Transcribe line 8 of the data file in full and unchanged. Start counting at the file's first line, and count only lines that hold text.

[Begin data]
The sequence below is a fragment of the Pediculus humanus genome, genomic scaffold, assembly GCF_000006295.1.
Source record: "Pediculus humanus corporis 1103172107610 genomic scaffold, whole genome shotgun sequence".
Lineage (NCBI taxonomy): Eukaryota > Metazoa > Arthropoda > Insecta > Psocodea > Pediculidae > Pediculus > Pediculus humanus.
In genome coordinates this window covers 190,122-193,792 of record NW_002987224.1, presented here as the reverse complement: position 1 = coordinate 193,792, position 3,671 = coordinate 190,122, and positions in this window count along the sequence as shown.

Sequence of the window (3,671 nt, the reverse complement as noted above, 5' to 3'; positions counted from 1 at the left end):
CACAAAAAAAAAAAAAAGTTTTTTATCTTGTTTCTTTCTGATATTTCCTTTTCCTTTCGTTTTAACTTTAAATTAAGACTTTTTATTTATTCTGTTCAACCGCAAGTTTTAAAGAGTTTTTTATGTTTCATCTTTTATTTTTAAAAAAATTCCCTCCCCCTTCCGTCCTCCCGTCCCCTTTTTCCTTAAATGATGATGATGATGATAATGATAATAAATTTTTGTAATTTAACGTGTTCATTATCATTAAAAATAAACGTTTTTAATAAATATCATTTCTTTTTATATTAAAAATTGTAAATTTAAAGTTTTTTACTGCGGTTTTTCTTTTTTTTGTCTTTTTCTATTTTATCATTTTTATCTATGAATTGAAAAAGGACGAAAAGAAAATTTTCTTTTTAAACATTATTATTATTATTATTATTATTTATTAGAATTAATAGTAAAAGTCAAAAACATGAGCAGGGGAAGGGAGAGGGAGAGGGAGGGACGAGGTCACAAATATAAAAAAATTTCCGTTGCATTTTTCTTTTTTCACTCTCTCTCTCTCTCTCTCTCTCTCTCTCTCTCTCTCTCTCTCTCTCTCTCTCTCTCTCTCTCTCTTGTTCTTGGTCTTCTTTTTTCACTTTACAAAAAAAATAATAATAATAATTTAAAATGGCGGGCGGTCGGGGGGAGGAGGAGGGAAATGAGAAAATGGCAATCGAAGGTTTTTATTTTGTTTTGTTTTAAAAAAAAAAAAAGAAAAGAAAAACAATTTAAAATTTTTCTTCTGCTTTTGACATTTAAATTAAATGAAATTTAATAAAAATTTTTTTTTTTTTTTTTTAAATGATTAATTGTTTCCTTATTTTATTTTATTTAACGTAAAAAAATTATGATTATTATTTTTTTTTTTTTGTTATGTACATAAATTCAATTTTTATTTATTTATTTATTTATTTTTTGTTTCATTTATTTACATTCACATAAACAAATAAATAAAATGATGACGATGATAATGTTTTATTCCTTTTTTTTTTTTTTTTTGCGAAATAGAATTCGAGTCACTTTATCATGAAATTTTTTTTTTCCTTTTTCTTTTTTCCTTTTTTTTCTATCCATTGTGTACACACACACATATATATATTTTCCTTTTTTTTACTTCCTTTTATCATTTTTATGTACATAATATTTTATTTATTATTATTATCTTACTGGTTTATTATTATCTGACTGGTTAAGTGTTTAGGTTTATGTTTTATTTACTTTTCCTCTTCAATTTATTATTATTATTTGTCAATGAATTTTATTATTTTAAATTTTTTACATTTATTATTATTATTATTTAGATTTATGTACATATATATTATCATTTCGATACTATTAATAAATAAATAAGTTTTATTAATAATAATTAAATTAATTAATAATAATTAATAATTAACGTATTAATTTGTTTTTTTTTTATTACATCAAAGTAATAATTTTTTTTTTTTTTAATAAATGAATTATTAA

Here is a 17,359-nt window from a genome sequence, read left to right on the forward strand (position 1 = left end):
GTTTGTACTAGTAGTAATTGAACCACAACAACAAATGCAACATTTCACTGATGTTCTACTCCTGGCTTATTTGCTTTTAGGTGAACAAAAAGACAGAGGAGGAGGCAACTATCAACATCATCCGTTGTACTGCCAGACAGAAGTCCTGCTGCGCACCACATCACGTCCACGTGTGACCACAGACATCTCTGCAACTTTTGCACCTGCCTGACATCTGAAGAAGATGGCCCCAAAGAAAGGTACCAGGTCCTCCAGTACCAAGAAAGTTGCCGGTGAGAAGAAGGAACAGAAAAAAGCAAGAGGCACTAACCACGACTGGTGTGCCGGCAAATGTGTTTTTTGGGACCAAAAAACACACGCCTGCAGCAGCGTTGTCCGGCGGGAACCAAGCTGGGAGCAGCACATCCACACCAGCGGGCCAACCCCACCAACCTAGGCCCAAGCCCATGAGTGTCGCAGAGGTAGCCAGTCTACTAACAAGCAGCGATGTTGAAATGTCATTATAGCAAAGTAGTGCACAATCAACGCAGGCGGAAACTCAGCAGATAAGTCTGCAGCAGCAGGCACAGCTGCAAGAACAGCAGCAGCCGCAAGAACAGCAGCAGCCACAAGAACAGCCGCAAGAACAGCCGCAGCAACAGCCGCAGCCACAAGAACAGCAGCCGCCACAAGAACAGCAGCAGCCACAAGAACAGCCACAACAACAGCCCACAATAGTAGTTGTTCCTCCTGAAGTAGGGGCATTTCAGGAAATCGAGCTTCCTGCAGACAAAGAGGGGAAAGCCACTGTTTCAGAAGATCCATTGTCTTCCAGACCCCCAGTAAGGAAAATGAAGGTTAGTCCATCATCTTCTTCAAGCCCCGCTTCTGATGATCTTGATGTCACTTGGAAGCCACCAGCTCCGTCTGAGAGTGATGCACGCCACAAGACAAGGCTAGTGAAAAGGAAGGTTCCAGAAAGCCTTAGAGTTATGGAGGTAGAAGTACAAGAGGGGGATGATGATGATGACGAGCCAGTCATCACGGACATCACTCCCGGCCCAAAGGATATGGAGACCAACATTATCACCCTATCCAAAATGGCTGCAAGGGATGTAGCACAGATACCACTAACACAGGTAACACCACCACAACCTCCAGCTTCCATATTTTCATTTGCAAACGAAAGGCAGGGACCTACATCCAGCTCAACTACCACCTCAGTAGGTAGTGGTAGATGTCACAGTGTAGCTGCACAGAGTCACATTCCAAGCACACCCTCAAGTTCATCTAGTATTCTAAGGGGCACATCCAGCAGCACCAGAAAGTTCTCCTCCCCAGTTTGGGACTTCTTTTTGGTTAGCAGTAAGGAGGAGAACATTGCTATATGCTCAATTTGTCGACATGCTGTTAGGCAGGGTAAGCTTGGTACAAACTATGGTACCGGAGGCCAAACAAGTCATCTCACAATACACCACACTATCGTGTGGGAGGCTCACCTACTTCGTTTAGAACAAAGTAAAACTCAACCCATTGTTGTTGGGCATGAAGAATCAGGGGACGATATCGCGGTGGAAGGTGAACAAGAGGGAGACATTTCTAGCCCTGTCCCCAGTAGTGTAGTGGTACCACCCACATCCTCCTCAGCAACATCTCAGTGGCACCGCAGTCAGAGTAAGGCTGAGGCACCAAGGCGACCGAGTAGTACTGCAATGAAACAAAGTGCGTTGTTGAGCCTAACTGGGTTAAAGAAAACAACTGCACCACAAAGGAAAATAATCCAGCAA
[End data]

GTTTGTACTAGTAGTAATTGAACCACAACAACAAATGCAACATTTCACTGATGTTCTACTCCTGGCTTATTTGCTTTTAGGTGAACAAAAAGACAGAGGAGGAGGCAACTATCAACATCATCCGTTGTACTGCCAGACAGAAGTCCTGCTGCGCACCACATCACGTCCACGTGTGACCACAGACATCTCTGCAACTTTTGCACCTGCCTGACATCTGAAGAAGATGGCCCCAAAGAAAGGTACCAGGTCCTCCAGTACCAAGAAAGTTGCCGGTGAGAAGAAGGAACAGAAAAAAGCAAGAGGCACTAACCACGACTGGTGTGCCGGCAAATGTGTTTTTTGGGACCAAAAAACACACGCCTGCAGCAGCGTTGTCCGGCGGGAACCAAGCTGGGAGCAGCACATCCACACCAGCGGGCCAACCCCACCAACCTAGGCCCAAGCCCATGAGTGTCGCAGAGGTAGCCAGTCTACTAACAAGCAGCGATGTTGAAATGTCATTATAGCAAAGTAGTGCACAATCAACGCAGGCGGAAACTCAGCAGATAAGTCTGCAGCAGCAGGCACAGCTGCAAGAACAGCAGCAGCCGCAAGAACAGCAGCAGCCACAAGAACAGCCGCAAGAACAGCCGCAGCAACAGCCGCAGCCACAAGAACAGCAGCCGCCACAAGAACAGCAGCAGCCACAAGAACAGCCACAACAACAGCCCACAATAGTAGTTGTTCCTCCTGAAGTAGGGGCATTTCAGGAAATCGAGCTTCCTGCAGACAAAGAGGGGAAAGCCACTGTTTCAGAAGATCCATTGTCTTCCAGACCCCCAGTAAGGAAAATGAAGGTTAGTCCATCATCTTCTTCAAGCCCCGCTTCTGATGATCTTGATGTCACTTGGAAGCCACCAGCTCCGTCTGAGAGTGATGCACGCCACAAGACAAGGCTAGTGAAAAGGAAGGTTCCAGAAAGCCTTAGAGTTATGGAGGTAGAAGTACAAGAGGGGGATGATGATGATGACGAGCCAGTCATCACGGACATCACTCCCGGCCCAAAGGATATGGAGACCAACATTATCACCCTATCCAAAATGGCTGCAAGGGATGTAGCACAGATACCACTAACACAGGTAACACCACCACAACCTCCAGCTTCCATATTTTCATTTGCAAACGAAAGGCAGGGACCTACATCCAGCTCAACTACCACCTCAGTAGGTAGTGGTAGATGTCACAGTGTAGCTGCACAGAGTCACATTCCAAGCACACCCTCAAGTTCATCTAGTATTCTAAGGGGCACATCCAGCAGCACCAGAAAGTTCTCCTCCCCAGTTTGGGACTTCTTTTTGGTTAGCAGTAAGGAGGAGAACATTGCTATATGCTCAATTTGTCGACATGCTGTTAGGCAGGGTAAGCTTGGTACAAACTATGGTACCGGAGGCCAAACAAGTCATCTCACAATACACCACACTATCGTGTGGGAGGCTCACCTACTTCGTTTAGAACAAAGTAAAACTCAACCCATTGTTGTTGGGCATGAAGAATCAGGGGACGATATCGCGGTGGAAGGTGAACAAGAGGGAGACATTTCTAGCCCTGTCCCCAGTAGTGTAGTGGTACCACCCACATCCTCCTCAGCAACATCTCAGTGGCACCGCAGTCAGAGTAAGGCTGAGGCACCAAGGCGACCGAGTAGTACTGCAATGAAACAAAGTGCGTTGTTGAGCCTAACTGGGTTAAAGAAAACAACTGCACCACAAAGGAAAATAATCCAGCAA